Archbishop Eamon Martin urged to support honour for WWI priest
Archbishop Eamon Martin has been asked to support a campaign to have a priest killed in the First World War posthumously awarded the Victoria Cross.
Fr Willie Doyle, from Dalkey in Co Dublin, died during the Battle of Passchendaele on August 16 1917.
His body was never found but accounts of his courage and care for soldiers across the sectarian divide have survived.
Fr Doyle joined the British army as a chaplain to the 16th Irish Division - known as Redmond’s Volunteers, after nationalist MP John Redmond - in 1914.
While his duty was to provide spiritual support for the mainly Catholic recruits, he won praise for his work across all faiths, including Ulster Protestants.
Fr Doyle also stood out from many other First World War clergymen in that he accompanied the soldiers into battle to tend to them as they died.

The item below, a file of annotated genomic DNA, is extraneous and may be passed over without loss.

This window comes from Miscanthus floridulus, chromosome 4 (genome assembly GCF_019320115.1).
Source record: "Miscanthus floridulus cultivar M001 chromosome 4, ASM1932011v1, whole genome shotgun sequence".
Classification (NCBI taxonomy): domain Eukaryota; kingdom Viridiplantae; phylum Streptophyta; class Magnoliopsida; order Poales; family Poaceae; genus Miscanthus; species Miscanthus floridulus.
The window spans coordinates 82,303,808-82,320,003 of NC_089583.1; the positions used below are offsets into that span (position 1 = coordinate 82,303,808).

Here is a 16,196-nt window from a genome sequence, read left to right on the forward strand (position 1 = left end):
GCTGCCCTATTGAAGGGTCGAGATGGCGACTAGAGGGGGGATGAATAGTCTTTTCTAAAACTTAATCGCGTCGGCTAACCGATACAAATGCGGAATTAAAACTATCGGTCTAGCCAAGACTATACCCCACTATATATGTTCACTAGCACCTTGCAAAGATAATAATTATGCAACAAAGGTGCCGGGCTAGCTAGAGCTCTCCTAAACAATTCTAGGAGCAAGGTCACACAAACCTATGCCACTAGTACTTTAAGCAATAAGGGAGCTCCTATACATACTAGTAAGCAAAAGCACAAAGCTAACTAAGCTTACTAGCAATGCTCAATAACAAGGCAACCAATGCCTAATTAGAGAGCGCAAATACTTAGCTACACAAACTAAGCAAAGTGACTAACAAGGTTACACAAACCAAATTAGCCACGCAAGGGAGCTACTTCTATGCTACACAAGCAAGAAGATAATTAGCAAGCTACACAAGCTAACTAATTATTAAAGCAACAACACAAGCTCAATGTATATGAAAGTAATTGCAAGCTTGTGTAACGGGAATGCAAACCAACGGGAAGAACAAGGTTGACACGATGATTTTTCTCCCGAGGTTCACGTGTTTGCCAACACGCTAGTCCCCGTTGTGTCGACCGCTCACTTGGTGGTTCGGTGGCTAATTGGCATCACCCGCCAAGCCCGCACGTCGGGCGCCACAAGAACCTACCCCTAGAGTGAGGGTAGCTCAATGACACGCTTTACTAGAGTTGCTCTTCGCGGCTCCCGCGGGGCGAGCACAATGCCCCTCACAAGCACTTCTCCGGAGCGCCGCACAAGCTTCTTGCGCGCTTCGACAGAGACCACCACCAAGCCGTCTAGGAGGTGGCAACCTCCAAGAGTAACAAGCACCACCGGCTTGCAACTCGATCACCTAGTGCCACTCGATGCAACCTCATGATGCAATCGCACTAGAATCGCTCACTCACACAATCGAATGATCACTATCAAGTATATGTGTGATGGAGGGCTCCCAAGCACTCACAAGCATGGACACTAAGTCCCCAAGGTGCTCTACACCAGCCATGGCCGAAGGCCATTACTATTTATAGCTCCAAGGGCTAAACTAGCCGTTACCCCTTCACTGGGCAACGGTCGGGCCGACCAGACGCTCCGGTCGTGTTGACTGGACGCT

Following his death, 39 men of all ranks and from different regiments campaigned to have the Jesuit priest awarded the Victoria Cross, Britain’s highest medal for bravery.
Despite citing 11 acts of courage, it is believed Fr Doyle was denied the VC merely because he was a Catholic priest.
Last month he featured in a television documentary highlighting his courage after his Rosary beads and 500 letters he sent were found in archives held by the Jesuit Order.
His cause has been championed by Co Tyrone businessman Ernest Black, who attends the Battle of the Somme commemoration in France every year.
He said it would be fitting if Fr Doyle was honoured on the centenary of his death next year.
“I know that Alan McFarland of the Somme Association is working hard on this and moves to have the VC awarded or a statue unveiled to Fr Willie Doyle are gathering pace.
"(Last) Friday, I met Archbishop Martin at the Somme. I can say his gesture in attending the commemoration was greatly appreciated by all who have honoured the Somme dead down through the years.
“I asked the archbishop if he would lend his support to the campaign because Fr Doyle is one of the great forgotten heroes of the First World War. I hope Archbishop Martin will become involved in this campaign which I think can be unifying campaign."